Transfixus Sed Non Mortuus

Here I Stand, Pierced and Transfixed

Browsing Posts tagged death

My Bird Died

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This morning was a dark and cloud-filled morning. The wind was whistling against my apartment’s outer wall and I woke up at least once to some rain beating against the window. An ominous warning, to be sure. As I got up and got ready for the day, I uncovered my cockatiel’s cage and found her dead at the bottom. Bau Bau had been having some health issues prior, so it wasn’t a complete surprise, but I felt a lot of emotion when I realized what I was looking at.

As I rode my bike into work, I thought about all the history that we had shared. My friend Sophia gave her to me while I was attending university. At first, Bau Bau and I had a little rocky relationship while we learned to get along, but soon, she would jump right onto my hand and sit on my shoulder while I was home. She had this cute little way of turning her head one hundred and eighty degrees while looking at me out of one of her eyes. I loved to stroke her crest feathers and she always loved that too. She would nuzzle so gently up against my chin and make little soft noises while I went about my business at home.

Bau Bau used to have this habit of sneaking out of her cage. I’m still not sure how she did it, but one night, I woke up in the middle of the night to some “thing” crawling on my shoulder. I got scared and knocked that thing into the the air. Turns out, it was my lovely little bird that I had hit. For two or three weeks afterwards, she was scared of me and really seemed to act like she was mad. I remember I got her out of her cage at one point, and she flew straight to my sister’s shoulder and seemed to be saying, “ha” to me. I felt so horrible about it, but she eventually forgot or forgave me, and our relationship went back to normal. Eventually, she stopped breaking out of her cage too, which I’m very grateful for.

My roommate Adam had a cat named Layla. Layla was a little timid, but was still a cat. She would sit for a very long time watching Bau Bau play at our old apartment. Then, every once in a while, she would try to get Bau Bau. However, Bau Bau was always wary and would fly straight to me, or would turn and face Layla. Layla would either stop or run away in the face of the fierce snapping beak and giant flapping wings of Bau Bau. It was certainly an uneasy situation, but it never got out of hand.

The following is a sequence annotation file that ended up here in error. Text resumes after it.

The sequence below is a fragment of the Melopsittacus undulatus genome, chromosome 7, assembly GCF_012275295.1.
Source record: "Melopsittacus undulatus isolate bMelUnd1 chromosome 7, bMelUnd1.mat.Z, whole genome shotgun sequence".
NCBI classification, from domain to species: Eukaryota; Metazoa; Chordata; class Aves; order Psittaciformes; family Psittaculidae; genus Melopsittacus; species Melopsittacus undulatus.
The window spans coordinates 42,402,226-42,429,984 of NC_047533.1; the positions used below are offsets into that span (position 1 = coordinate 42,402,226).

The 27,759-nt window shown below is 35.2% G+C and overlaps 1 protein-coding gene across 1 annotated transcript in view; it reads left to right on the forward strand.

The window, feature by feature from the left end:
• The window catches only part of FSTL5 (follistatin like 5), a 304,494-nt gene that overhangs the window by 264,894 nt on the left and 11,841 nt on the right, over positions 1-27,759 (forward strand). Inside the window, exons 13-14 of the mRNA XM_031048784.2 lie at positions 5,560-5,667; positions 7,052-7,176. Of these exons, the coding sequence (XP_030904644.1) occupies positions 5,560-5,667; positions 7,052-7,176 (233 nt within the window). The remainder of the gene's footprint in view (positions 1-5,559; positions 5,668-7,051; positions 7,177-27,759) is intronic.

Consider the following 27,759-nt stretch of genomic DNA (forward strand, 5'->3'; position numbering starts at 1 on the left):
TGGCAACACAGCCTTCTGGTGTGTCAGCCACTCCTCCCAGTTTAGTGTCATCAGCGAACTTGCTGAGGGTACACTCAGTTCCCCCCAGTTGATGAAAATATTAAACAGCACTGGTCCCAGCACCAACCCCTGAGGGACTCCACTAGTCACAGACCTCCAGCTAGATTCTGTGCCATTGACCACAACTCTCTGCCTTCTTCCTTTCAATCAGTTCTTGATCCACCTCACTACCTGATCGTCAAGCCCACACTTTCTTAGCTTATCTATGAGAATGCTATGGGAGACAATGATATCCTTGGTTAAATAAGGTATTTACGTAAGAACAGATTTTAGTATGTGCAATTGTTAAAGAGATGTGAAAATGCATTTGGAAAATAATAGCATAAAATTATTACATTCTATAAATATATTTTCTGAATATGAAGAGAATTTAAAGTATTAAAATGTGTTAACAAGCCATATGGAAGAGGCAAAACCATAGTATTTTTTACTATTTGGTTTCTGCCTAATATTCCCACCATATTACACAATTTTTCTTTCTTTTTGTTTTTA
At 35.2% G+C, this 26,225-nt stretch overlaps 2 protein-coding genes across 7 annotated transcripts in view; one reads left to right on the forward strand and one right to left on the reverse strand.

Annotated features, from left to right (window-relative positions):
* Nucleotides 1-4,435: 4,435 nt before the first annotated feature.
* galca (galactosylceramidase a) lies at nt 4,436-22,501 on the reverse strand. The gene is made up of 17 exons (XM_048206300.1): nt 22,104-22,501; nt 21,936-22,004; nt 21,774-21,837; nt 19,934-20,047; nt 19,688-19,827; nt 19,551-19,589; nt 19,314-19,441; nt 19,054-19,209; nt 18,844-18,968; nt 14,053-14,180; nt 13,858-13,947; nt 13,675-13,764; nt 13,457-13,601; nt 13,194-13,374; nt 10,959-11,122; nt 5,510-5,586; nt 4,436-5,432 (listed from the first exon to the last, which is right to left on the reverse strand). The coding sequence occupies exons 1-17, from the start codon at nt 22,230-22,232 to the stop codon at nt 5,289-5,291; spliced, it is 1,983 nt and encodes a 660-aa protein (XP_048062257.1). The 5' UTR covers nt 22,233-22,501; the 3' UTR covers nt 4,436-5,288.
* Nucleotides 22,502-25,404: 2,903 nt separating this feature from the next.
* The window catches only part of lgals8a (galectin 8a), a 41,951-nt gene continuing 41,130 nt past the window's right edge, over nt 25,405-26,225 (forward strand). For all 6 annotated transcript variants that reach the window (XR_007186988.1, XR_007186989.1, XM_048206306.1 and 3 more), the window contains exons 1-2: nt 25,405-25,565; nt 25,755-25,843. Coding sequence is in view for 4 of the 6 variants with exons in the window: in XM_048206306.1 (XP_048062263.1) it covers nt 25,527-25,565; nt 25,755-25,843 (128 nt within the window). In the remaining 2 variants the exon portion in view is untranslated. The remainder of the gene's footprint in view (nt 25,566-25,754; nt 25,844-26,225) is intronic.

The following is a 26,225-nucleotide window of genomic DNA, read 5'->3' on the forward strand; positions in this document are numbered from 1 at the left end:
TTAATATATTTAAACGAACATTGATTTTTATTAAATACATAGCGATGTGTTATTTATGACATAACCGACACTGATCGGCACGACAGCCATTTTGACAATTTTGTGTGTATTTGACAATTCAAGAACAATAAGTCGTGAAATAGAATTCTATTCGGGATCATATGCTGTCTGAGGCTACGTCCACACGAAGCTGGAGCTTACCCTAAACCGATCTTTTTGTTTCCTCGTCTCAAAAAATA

I remember all the mornings when I lived on Dexter Ave where she would wake me up. The sunlight would stream through the east-facing window of my bedroom, and she would start to sing softly. Then, as the sun kept rising, she would get a little louder until I got up and wished her good morning. Some mornings, I would be mad at her for waking me up, but looking back on it now, those memories are showered in a golden hue.

Bau Bau taught me a lot about how to love. She required a lot of patience to train. She could be really ornery sometimes without any known reason at all. Sometimes, she would sit in her cage and scream at me if she wanted me to play with her some more. Other times, she would leave droppings on my favorite shirt. She taught me that loving one of God’s creatures can be hard, but at the same time, it can be very rewarding in those moments of joy when she would gently whistle in my ear or try to groom my hair. It’s kind of funny to me that a simple creature could teach me so much and also fill a piece of my heart in a way that no other creature has.

She was with me through a lot of life changes, including multiple moves, relationships, and job changes. She was always there wanting to play with me every day when I got home. It seems strange to think that she won’t be there when I get home tonight. I feel bad for the times I felt too busy to play with her more. I also feel like I am going to miss her for a very long time to come.

This young gent had osteosarcoma (a rare form of bone cancer) and knew he was going to die. Watch his story:!

You can either sit in your basement and wait [for death]…or you can do some stuff

Here’s his video “Clouds”:

I Hit a Bird

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Yesterday, I was riding home from work on my bicycle. The sun was shining off and on through some light and feathery clouds. There was a bit of wind, but it was fairly gentle for the most part. I had just passed through a stop light and gotten onto a large wide bike trail.

As I passed under some trees, I noticed a bird flutter to the ground a just a few feet in front of me. It looked like I startled it and it started flying away. However, even though it looked like it was flying away, it turned wing and flew right into the spokes of my front wheel. Horrified, I watched as it got stuck in my tire’s rotation and shot out the same side that it had flown in on. It landed on the road in a crumpled mess of feathers.